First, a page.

Debt Recovery Tribunal (DRT)
Recently, the government has constituted special benches in 3 Debt Recovery Tribunals (DRTs) to resolve cases of more than Rs 100 crore.
The government has constituted these special benches in the DRTs of Chennai, Mumbai and Delhi.
Banks have been demanding for a long time to focus more on cases involving large sums of money. It is in this context that these benches have been constituted.
Significance of this step-
- The number of cases involving large sums of money is estimated to be only 1%, but by amount, they account for 80% of the total claims.
- At present, many privately owned companies in India are registered as partnerships or family entities.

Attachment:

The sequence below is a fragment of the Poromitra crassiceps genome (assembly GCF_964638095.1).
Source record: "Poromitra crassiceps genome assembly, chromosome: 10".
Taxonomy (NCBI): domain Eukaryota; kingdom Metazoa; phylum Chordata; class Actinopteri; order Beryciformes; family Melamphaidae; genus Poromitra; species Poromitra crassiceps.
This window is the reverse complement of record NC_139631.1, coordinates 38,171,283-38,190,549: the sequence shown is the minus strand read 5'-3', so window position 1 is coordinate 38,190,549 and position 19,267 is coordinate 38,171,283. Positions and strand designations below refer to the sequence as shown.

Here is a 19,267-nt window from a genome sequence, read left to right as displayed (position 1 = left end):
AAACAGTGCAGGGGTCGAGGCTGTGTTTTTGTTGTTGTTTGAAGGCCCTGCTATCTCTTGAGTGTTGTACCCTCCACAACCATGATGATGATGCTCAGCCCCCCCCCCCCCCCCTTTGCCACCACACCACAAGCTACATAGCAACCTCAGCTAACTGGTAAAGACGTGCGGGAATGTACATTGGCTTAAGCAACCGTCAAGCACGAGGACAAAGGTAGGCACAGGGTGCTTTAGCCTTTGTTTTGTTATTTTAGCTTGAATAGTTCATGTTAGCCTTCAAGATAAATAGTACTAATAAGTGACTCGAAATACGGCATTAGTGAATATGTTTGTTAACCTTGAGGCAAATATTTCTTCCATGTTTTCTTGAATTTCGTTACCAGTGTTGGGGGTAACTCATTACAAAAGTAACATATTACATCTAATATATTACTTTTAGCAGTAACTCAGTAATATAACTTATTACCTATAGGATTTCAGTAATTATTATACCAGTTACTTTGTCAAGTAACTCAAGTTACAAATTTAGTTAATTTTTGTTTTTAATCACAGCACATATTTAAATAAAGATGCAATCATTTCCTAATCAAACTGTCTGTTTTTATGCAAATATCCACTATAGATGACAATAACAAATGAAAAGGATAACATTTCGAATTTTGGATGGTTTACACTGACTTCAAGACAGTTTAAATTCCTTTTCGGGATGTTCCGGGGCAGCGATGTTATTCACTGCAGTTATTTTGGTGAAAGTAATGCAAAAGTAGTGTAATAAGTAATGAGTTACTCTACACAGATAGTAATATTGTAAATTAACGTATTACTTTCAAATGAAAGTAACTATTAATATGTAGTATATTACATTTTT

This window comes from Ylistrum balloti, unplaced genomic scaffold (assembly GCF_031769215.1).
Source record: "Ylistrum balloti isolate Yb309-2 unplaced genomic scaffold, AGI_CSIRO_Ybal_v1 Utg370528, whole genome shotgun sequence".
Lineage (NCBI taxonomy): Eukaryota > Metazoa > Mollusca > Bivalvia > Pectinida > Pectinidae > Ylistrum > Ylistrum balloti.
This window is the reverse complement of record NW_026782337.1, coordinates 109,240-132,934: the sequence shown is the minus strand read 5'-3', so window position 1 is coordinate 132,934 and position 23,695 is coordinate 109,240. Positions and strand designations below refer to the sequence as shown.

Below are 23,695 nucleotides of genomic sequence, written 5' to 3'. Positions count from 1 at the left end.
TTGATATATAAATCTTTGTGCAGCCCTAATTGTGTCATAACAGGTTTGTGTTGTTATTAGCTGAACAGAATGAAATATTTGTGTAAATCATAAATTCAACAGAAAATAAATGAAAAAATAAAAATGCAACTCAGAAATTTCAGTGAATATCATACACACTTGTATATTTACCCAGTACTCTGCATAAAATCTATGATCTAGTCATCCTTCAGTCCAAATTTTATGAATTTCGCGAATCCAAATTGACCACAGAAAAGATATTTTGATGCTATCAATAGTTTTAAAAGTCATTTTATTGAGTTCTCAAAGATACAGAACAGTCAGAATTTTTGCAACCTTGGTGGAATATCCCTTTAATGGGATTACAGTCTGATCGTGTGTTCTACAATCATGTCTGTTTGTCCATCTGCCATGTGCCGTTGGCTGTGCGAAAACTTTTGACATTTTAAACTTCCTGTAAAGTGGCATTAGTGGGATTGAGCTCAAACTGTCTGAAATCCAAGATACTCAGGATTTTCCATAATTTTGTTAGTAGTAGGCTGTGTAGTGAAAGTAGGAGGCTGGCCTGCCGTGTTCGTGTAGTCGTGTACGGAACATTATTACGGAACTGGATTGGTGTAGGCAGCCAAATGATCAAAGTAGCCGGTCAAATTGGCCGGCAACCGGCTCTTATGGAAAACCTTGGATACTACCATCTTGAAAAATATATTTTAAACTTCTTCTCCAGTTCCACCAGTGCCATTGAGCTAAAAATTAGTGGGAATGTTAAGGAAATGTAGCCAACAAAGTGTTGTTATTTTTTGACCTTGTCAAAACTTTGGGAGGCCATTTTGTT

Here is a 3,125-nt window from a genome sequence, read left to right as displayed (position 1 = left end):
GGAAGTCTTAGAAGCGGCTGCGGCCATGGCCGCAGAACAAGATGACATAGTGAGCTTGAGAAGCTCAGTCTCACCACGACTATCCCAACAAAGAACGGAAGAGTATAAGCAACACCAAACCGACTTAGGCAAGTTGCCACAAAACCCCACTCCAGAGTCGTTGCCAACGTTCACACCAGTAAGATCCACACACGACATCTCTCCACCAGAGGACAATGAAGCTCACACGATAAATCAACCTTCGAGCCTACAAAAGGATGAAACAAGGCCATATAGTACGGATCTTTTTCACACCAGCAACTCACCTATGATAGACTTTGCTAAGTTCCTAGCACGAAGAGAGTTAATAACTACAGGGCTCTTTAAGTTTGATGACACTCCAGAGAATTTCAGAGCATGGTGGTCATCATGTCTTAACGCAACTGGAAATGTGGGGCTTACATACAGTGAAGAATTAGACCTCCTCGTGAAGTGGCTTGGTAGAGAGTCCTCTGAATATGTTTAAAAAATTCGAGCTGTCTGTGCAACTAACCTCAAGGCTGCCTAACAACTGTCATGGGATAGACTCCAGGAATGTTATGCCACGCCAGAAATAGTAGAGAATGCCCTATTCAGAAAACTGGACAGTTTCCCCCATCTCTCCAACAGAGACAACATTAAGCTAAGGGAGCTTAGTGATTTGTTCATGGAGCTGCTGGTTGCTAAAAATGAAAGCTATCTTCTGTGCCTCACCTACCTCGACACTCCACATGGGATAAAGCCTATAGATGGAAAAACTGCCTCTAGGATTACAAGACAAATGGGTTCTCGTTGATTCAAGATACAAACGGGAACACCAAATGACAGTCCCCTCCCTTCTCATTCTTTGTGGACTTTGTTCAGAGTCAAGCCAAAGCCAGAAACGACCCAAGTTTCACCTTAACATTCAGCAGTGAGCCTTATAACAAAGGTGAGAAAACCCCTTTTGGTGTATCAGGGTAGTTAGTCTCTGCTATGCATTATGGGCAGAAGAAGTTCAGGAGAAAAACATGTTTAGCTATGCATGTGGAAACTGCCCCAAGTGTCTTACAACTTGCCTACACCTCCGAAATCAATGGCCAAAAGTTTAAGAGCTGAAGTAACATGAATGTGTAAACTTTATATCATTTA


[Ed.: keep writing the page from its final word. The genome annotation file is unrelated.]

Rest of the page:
- They cannot be prosecuted in the National Company Law Tribunal (NCLT) under the Insolvency and Bankruptcy Code (IBC). The reason for this is that only cases related to companies are heard in NCLT.
- Apart from this, as per RBI data till March 2021, there were pending cases related to loans of Rs 2.25 lakh crore in DRIs.
- The Recovery and Bankruptcy of Debts (RDB Act), 1993, provides for the establishment of DRTs having original jurisdiction and Debts Recovery Appellate Tribunals (DRATs) having appellate jurisdiction.
- The purpose of these tribunals is to give speedy decisions on the outstanding loans of banks and financial institutions and to get them recovered.
- They also hear cases filed under the Securitization and Reconstruction of Financial Assets and Enforcement of Security Interest (SARFAESI) Act, 2002.
- Presently, 39 DRTS and 5 DRATS are functioning across the country.
Source – The Hindu